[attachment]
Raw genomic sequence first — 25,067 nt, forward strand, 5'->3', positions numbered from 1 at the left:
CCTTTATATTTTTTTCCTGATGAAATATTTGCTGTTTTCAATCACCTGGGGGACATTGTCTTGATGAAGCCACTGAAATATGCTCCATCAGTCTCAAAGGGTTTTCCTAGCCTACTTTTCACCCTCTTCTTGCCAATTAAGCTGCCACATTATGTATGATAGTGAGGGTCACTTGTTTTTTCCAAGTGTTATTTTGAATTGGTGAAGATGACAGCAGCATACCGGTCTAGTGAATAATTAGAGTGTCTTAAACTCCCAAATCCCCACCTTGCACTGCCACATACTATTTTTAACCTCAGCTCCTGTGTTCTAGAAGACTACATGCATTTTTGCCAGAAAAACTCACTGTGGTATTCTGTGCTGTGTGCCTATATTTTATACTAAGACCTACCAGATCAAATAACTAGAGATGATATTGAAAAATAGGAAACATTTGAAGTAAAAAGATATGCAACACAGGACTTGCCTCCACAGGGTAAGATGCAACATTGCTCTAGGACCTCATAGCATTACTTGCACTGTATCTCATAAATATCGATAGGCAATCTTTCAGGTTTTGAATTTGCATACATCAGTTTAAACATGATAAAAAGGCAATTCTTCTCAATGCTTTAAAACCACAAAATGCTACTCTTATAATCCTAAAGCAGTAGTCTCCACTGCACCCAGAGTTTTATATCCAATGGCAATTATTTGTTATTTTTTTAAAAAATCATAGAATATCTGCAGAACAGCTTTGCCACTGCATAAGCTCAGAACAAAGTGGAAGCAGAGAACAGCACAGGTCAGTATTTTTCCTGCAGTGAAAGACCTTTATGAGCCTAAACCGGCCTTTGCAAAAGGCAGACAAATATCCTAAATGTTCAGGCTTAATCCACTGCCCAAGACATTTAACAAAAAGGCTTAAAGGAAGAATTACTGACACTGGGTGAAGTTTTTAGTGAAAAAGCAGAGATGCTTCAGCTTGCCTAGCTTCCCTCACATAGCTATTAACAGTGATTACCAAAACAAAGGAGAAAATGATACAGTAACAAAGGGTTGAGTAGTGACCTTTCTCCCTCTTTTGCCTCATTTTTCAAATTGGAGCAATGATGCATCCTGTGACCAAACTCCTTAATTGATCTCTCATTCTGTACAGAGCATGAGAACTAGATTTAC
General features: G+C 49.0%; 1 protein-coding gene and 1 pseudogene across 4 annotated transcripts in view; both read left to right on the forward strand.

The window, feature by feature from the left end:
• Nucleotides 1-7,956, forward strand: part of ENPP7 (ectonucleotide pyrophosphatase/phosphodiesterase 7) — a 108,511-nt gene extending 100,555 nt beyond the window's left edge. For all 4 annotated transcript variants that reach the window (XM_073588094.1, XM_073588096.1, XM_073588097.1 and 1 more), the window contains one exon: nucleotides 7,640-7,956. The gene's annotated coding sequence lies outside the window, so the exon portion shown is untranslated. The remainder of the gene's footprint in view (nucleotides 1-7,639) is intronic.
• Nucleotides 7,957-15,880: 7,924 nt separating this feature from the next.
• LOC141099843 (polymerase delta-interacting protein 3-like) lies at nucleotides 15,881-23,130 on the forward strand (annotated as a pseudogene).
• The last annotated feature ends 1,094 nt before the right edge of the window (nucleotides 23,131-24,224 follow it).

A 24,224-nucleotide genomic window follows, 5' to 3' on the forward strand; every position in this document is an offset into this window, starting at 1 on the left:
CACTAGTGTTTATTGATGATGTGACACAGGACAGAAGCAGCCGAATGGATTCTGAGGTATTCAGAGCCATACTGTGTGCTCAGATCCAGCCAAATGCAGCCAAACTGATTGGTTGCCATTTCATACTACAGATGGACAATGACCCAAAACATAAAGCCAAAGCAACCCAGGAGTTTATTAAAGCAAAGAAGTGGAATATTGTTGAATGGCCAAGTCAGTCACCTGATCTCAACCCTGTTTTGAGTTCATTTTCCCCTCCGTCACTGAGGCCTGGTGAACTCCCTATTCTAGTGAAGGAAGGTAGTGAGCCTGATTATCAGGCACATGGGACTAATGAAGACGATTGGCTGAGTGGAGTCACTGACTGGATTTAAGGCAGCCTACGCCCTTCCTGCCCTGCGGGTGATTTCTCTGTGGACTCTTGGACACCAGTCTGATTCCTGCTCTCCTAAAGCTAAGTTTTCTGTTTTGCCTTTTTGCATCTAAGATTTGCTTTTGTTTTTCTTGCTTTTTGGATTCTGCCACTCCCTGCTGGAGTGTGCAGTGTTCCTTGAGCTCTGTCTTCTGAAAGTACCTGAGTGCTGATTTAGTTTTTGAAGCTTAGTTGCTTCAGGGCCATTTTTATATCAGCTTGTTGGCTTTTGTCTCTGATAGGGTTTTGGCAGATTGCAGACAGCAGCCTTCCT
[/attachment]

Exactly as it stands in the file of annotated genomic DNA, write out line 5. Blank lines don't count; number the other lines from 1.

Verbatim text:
• Nucleotides 1-7,956, forward strand: part of ENPP7 (ectonucleotide pyrophosphatase/phosphodiesterase 7) — a 108,511-nt gene extending 100,555 nt beyond the window's left edge. For all 4 annotated transcript variants that reach the window (XM_073588094.1, XM_073588096.1, XM_073588097.1 and 1 more), the window contains one exon: nucleotides 7,640-7,956. The gene's annotated coding sequence lies outside the window, so the exon portion shown is untranslated. The remainder of the gene's footprint in view (nucleotides 1-7,639) is intronic.